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Ten years of Micron research support this new semiconductor-chip startup in Boise

Six members of the Natural Intelligence Semiconductor team at Trailhead North. From left: Dan Skinnner, vice president of business development and strategy; Steve Narum, architecture and development engineer; Russel Lloyd, very-large-scale integration (VLSI) development engineer; Dave Robert, VLSI development engineer; Matt Tanner, vice president of customer engineering; and Paul Dlugosch, president and CEO. Three founding members are not shown: Jim Hall, vice president of engineering; Terry Leslie, vice president of external research and development; and Harold Noyes, architecture and development engineer.
Six members of the Natural Intelligence Semiconductor team at Trailhead North. From left: Dan Skinnner, vice president of business development and strategy; Steve Narum, architecture and development engineer; Russel Lloyd, very-large-scale integration (VLSI) development engineer; Dave Robert, VLSI development engineer; Matt Tanner, vice president of customer engineering; and Paul Dlugosch, president and CEO. Three founding members are not shown: Jim Hall, vice president of engineering; Terry Leslie, vice president of external research and development; and Harold Noyes, architecture and development engineer. Trailhead Boise

One of the newer startups at Trailhead is Natural Intelligence Semiconductor, a company founded by Paul Dlugosch to deliver to market a natural processing unit, or NPU, a semiconductor chip optimized to solve a variety of problems in artificial intelligence and machine learning. These include cybersecurity, genomic research, autonomous-vehicle control and large-scale data analytics.

The NPU is modeled on the methods used by the human brain to process information. It comprises thousands of small cells that can be connected together like neurons.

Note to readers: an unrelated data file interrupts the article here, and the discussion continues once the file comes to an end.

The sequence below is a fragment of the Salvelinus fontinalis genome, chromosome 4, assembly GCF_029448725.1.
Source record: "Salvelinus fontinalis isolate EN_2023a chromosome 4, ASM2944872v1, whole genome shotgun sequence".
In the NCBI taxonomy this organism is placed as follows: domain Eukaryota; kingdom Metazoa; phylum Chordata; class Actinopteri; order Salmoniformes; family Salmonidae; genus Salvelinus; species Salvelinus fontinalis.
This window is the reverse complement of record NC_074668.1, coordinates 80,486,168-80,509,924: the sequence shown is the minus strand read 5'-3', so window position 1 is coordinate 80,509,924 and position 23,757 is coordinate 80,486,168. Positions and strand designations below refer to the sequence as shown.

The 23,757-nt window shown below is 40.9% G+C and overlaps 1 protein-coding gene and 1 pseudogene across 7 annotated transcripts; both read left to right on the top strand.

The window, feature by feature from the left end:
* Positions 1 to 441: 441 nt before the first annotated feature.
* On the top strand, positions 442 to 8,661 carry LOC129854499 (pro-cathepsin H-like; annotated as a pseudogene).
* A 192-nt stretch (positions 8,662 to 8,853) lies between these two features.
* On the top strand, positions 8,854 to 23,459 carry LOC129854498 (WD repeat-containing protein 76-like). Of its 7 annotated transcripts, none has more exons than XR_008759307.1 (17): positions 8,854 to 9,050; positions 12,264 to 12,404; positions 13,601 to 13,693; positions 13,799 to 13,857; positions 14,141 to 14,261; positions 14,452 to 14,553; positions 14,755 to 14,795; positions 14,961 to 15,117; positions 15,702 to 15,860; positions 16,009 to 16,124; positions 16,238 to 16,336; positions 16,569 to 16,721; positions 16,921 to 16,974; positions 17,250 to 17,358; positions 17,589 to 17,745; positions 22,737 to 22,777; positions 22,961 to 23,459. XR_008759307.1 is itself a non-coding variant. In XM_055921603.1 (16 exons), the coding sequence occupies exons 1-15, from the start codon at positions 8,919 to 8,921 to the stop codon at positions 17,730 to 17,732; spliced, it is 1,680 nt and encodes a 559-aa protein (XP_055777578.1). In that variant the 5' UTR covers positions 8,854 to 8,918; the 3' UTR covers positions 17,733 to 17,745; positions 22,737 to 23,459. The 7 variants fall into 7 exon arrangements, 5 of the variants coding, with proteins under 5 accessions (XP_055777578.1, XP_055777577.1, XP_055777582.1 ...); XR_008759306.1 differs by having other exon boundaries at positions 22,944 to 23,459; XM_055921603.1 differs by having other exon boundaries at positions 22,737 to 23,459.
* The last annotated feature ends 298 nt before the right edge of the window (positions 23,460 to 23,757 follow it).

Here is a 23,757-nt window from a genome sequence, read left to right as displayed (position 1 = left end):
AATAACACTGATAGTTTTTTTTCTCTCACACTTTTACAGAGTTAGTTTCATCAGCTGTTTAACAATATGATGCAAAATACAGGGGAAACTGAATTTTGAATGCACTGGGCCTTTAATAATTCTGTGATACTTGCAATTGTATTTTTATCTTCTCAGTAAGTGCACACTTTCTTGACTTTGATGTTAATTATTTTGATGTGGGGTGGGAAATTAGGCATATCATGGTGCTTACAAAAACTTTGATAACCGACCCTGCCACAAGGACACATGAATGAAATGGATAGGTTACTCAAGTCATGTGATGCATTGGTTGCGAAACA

“We chose our name deliberately, because we believe our technology is more natural and powerful than others that are constrained by more traditional CPUs and techniques related to ‘artificial intelligence,’” Paul says.

Paul has been working on the technology for over 10 years as part of Micron’s Architecture Development Group. He and his team spun out of Micron when it became evident the technology did not align with Micron’s core business.

With 10 years of development and over 200 patents, significant intellectual property has been created.

“What we are doing is profoundly important to the future of computing,” Paul says. “As an example, our first-generation chip has the capacity to make over six trillion decisions every second and is solving genomic analysis problems in minutes that today take weeks.”

He adds: “We appreciate Micron’s support over the years and look forward to making this company successful for all those who invested in the early phases of this exciting technology.”

The team is driven by the opportunity to bring a truly revolutionary technology to market. Delivering something that can accelerate things like medical research is a real motivator. “We really want this technology to improve the lives of people everywhere,” Paul says.

The startup experience is new for most of the team.

“Our team oscillates between excitement and terror,” he says. “We’ve spent our careers at large tech companies, so the ups and downs of starting a company are new. Being at a place like Trailhead has been invaluable as we’ve met many entrepreneurs facing similar challenges. We all share a common dream of creating an outstanding company here in Idaho that can make a difference in the world.”

Raino Zoller, info@trailheadboise.org, is the executive director of Trailhead, which helps start and scale businesses and projects.

This column appears in the February 15-March 14, 2017, edition of the Idaho Statesman’s Business Insider magazine as part of a special section on technology. Click here for the Statesman’s e-edition, which includes Business Insider (subscription required).

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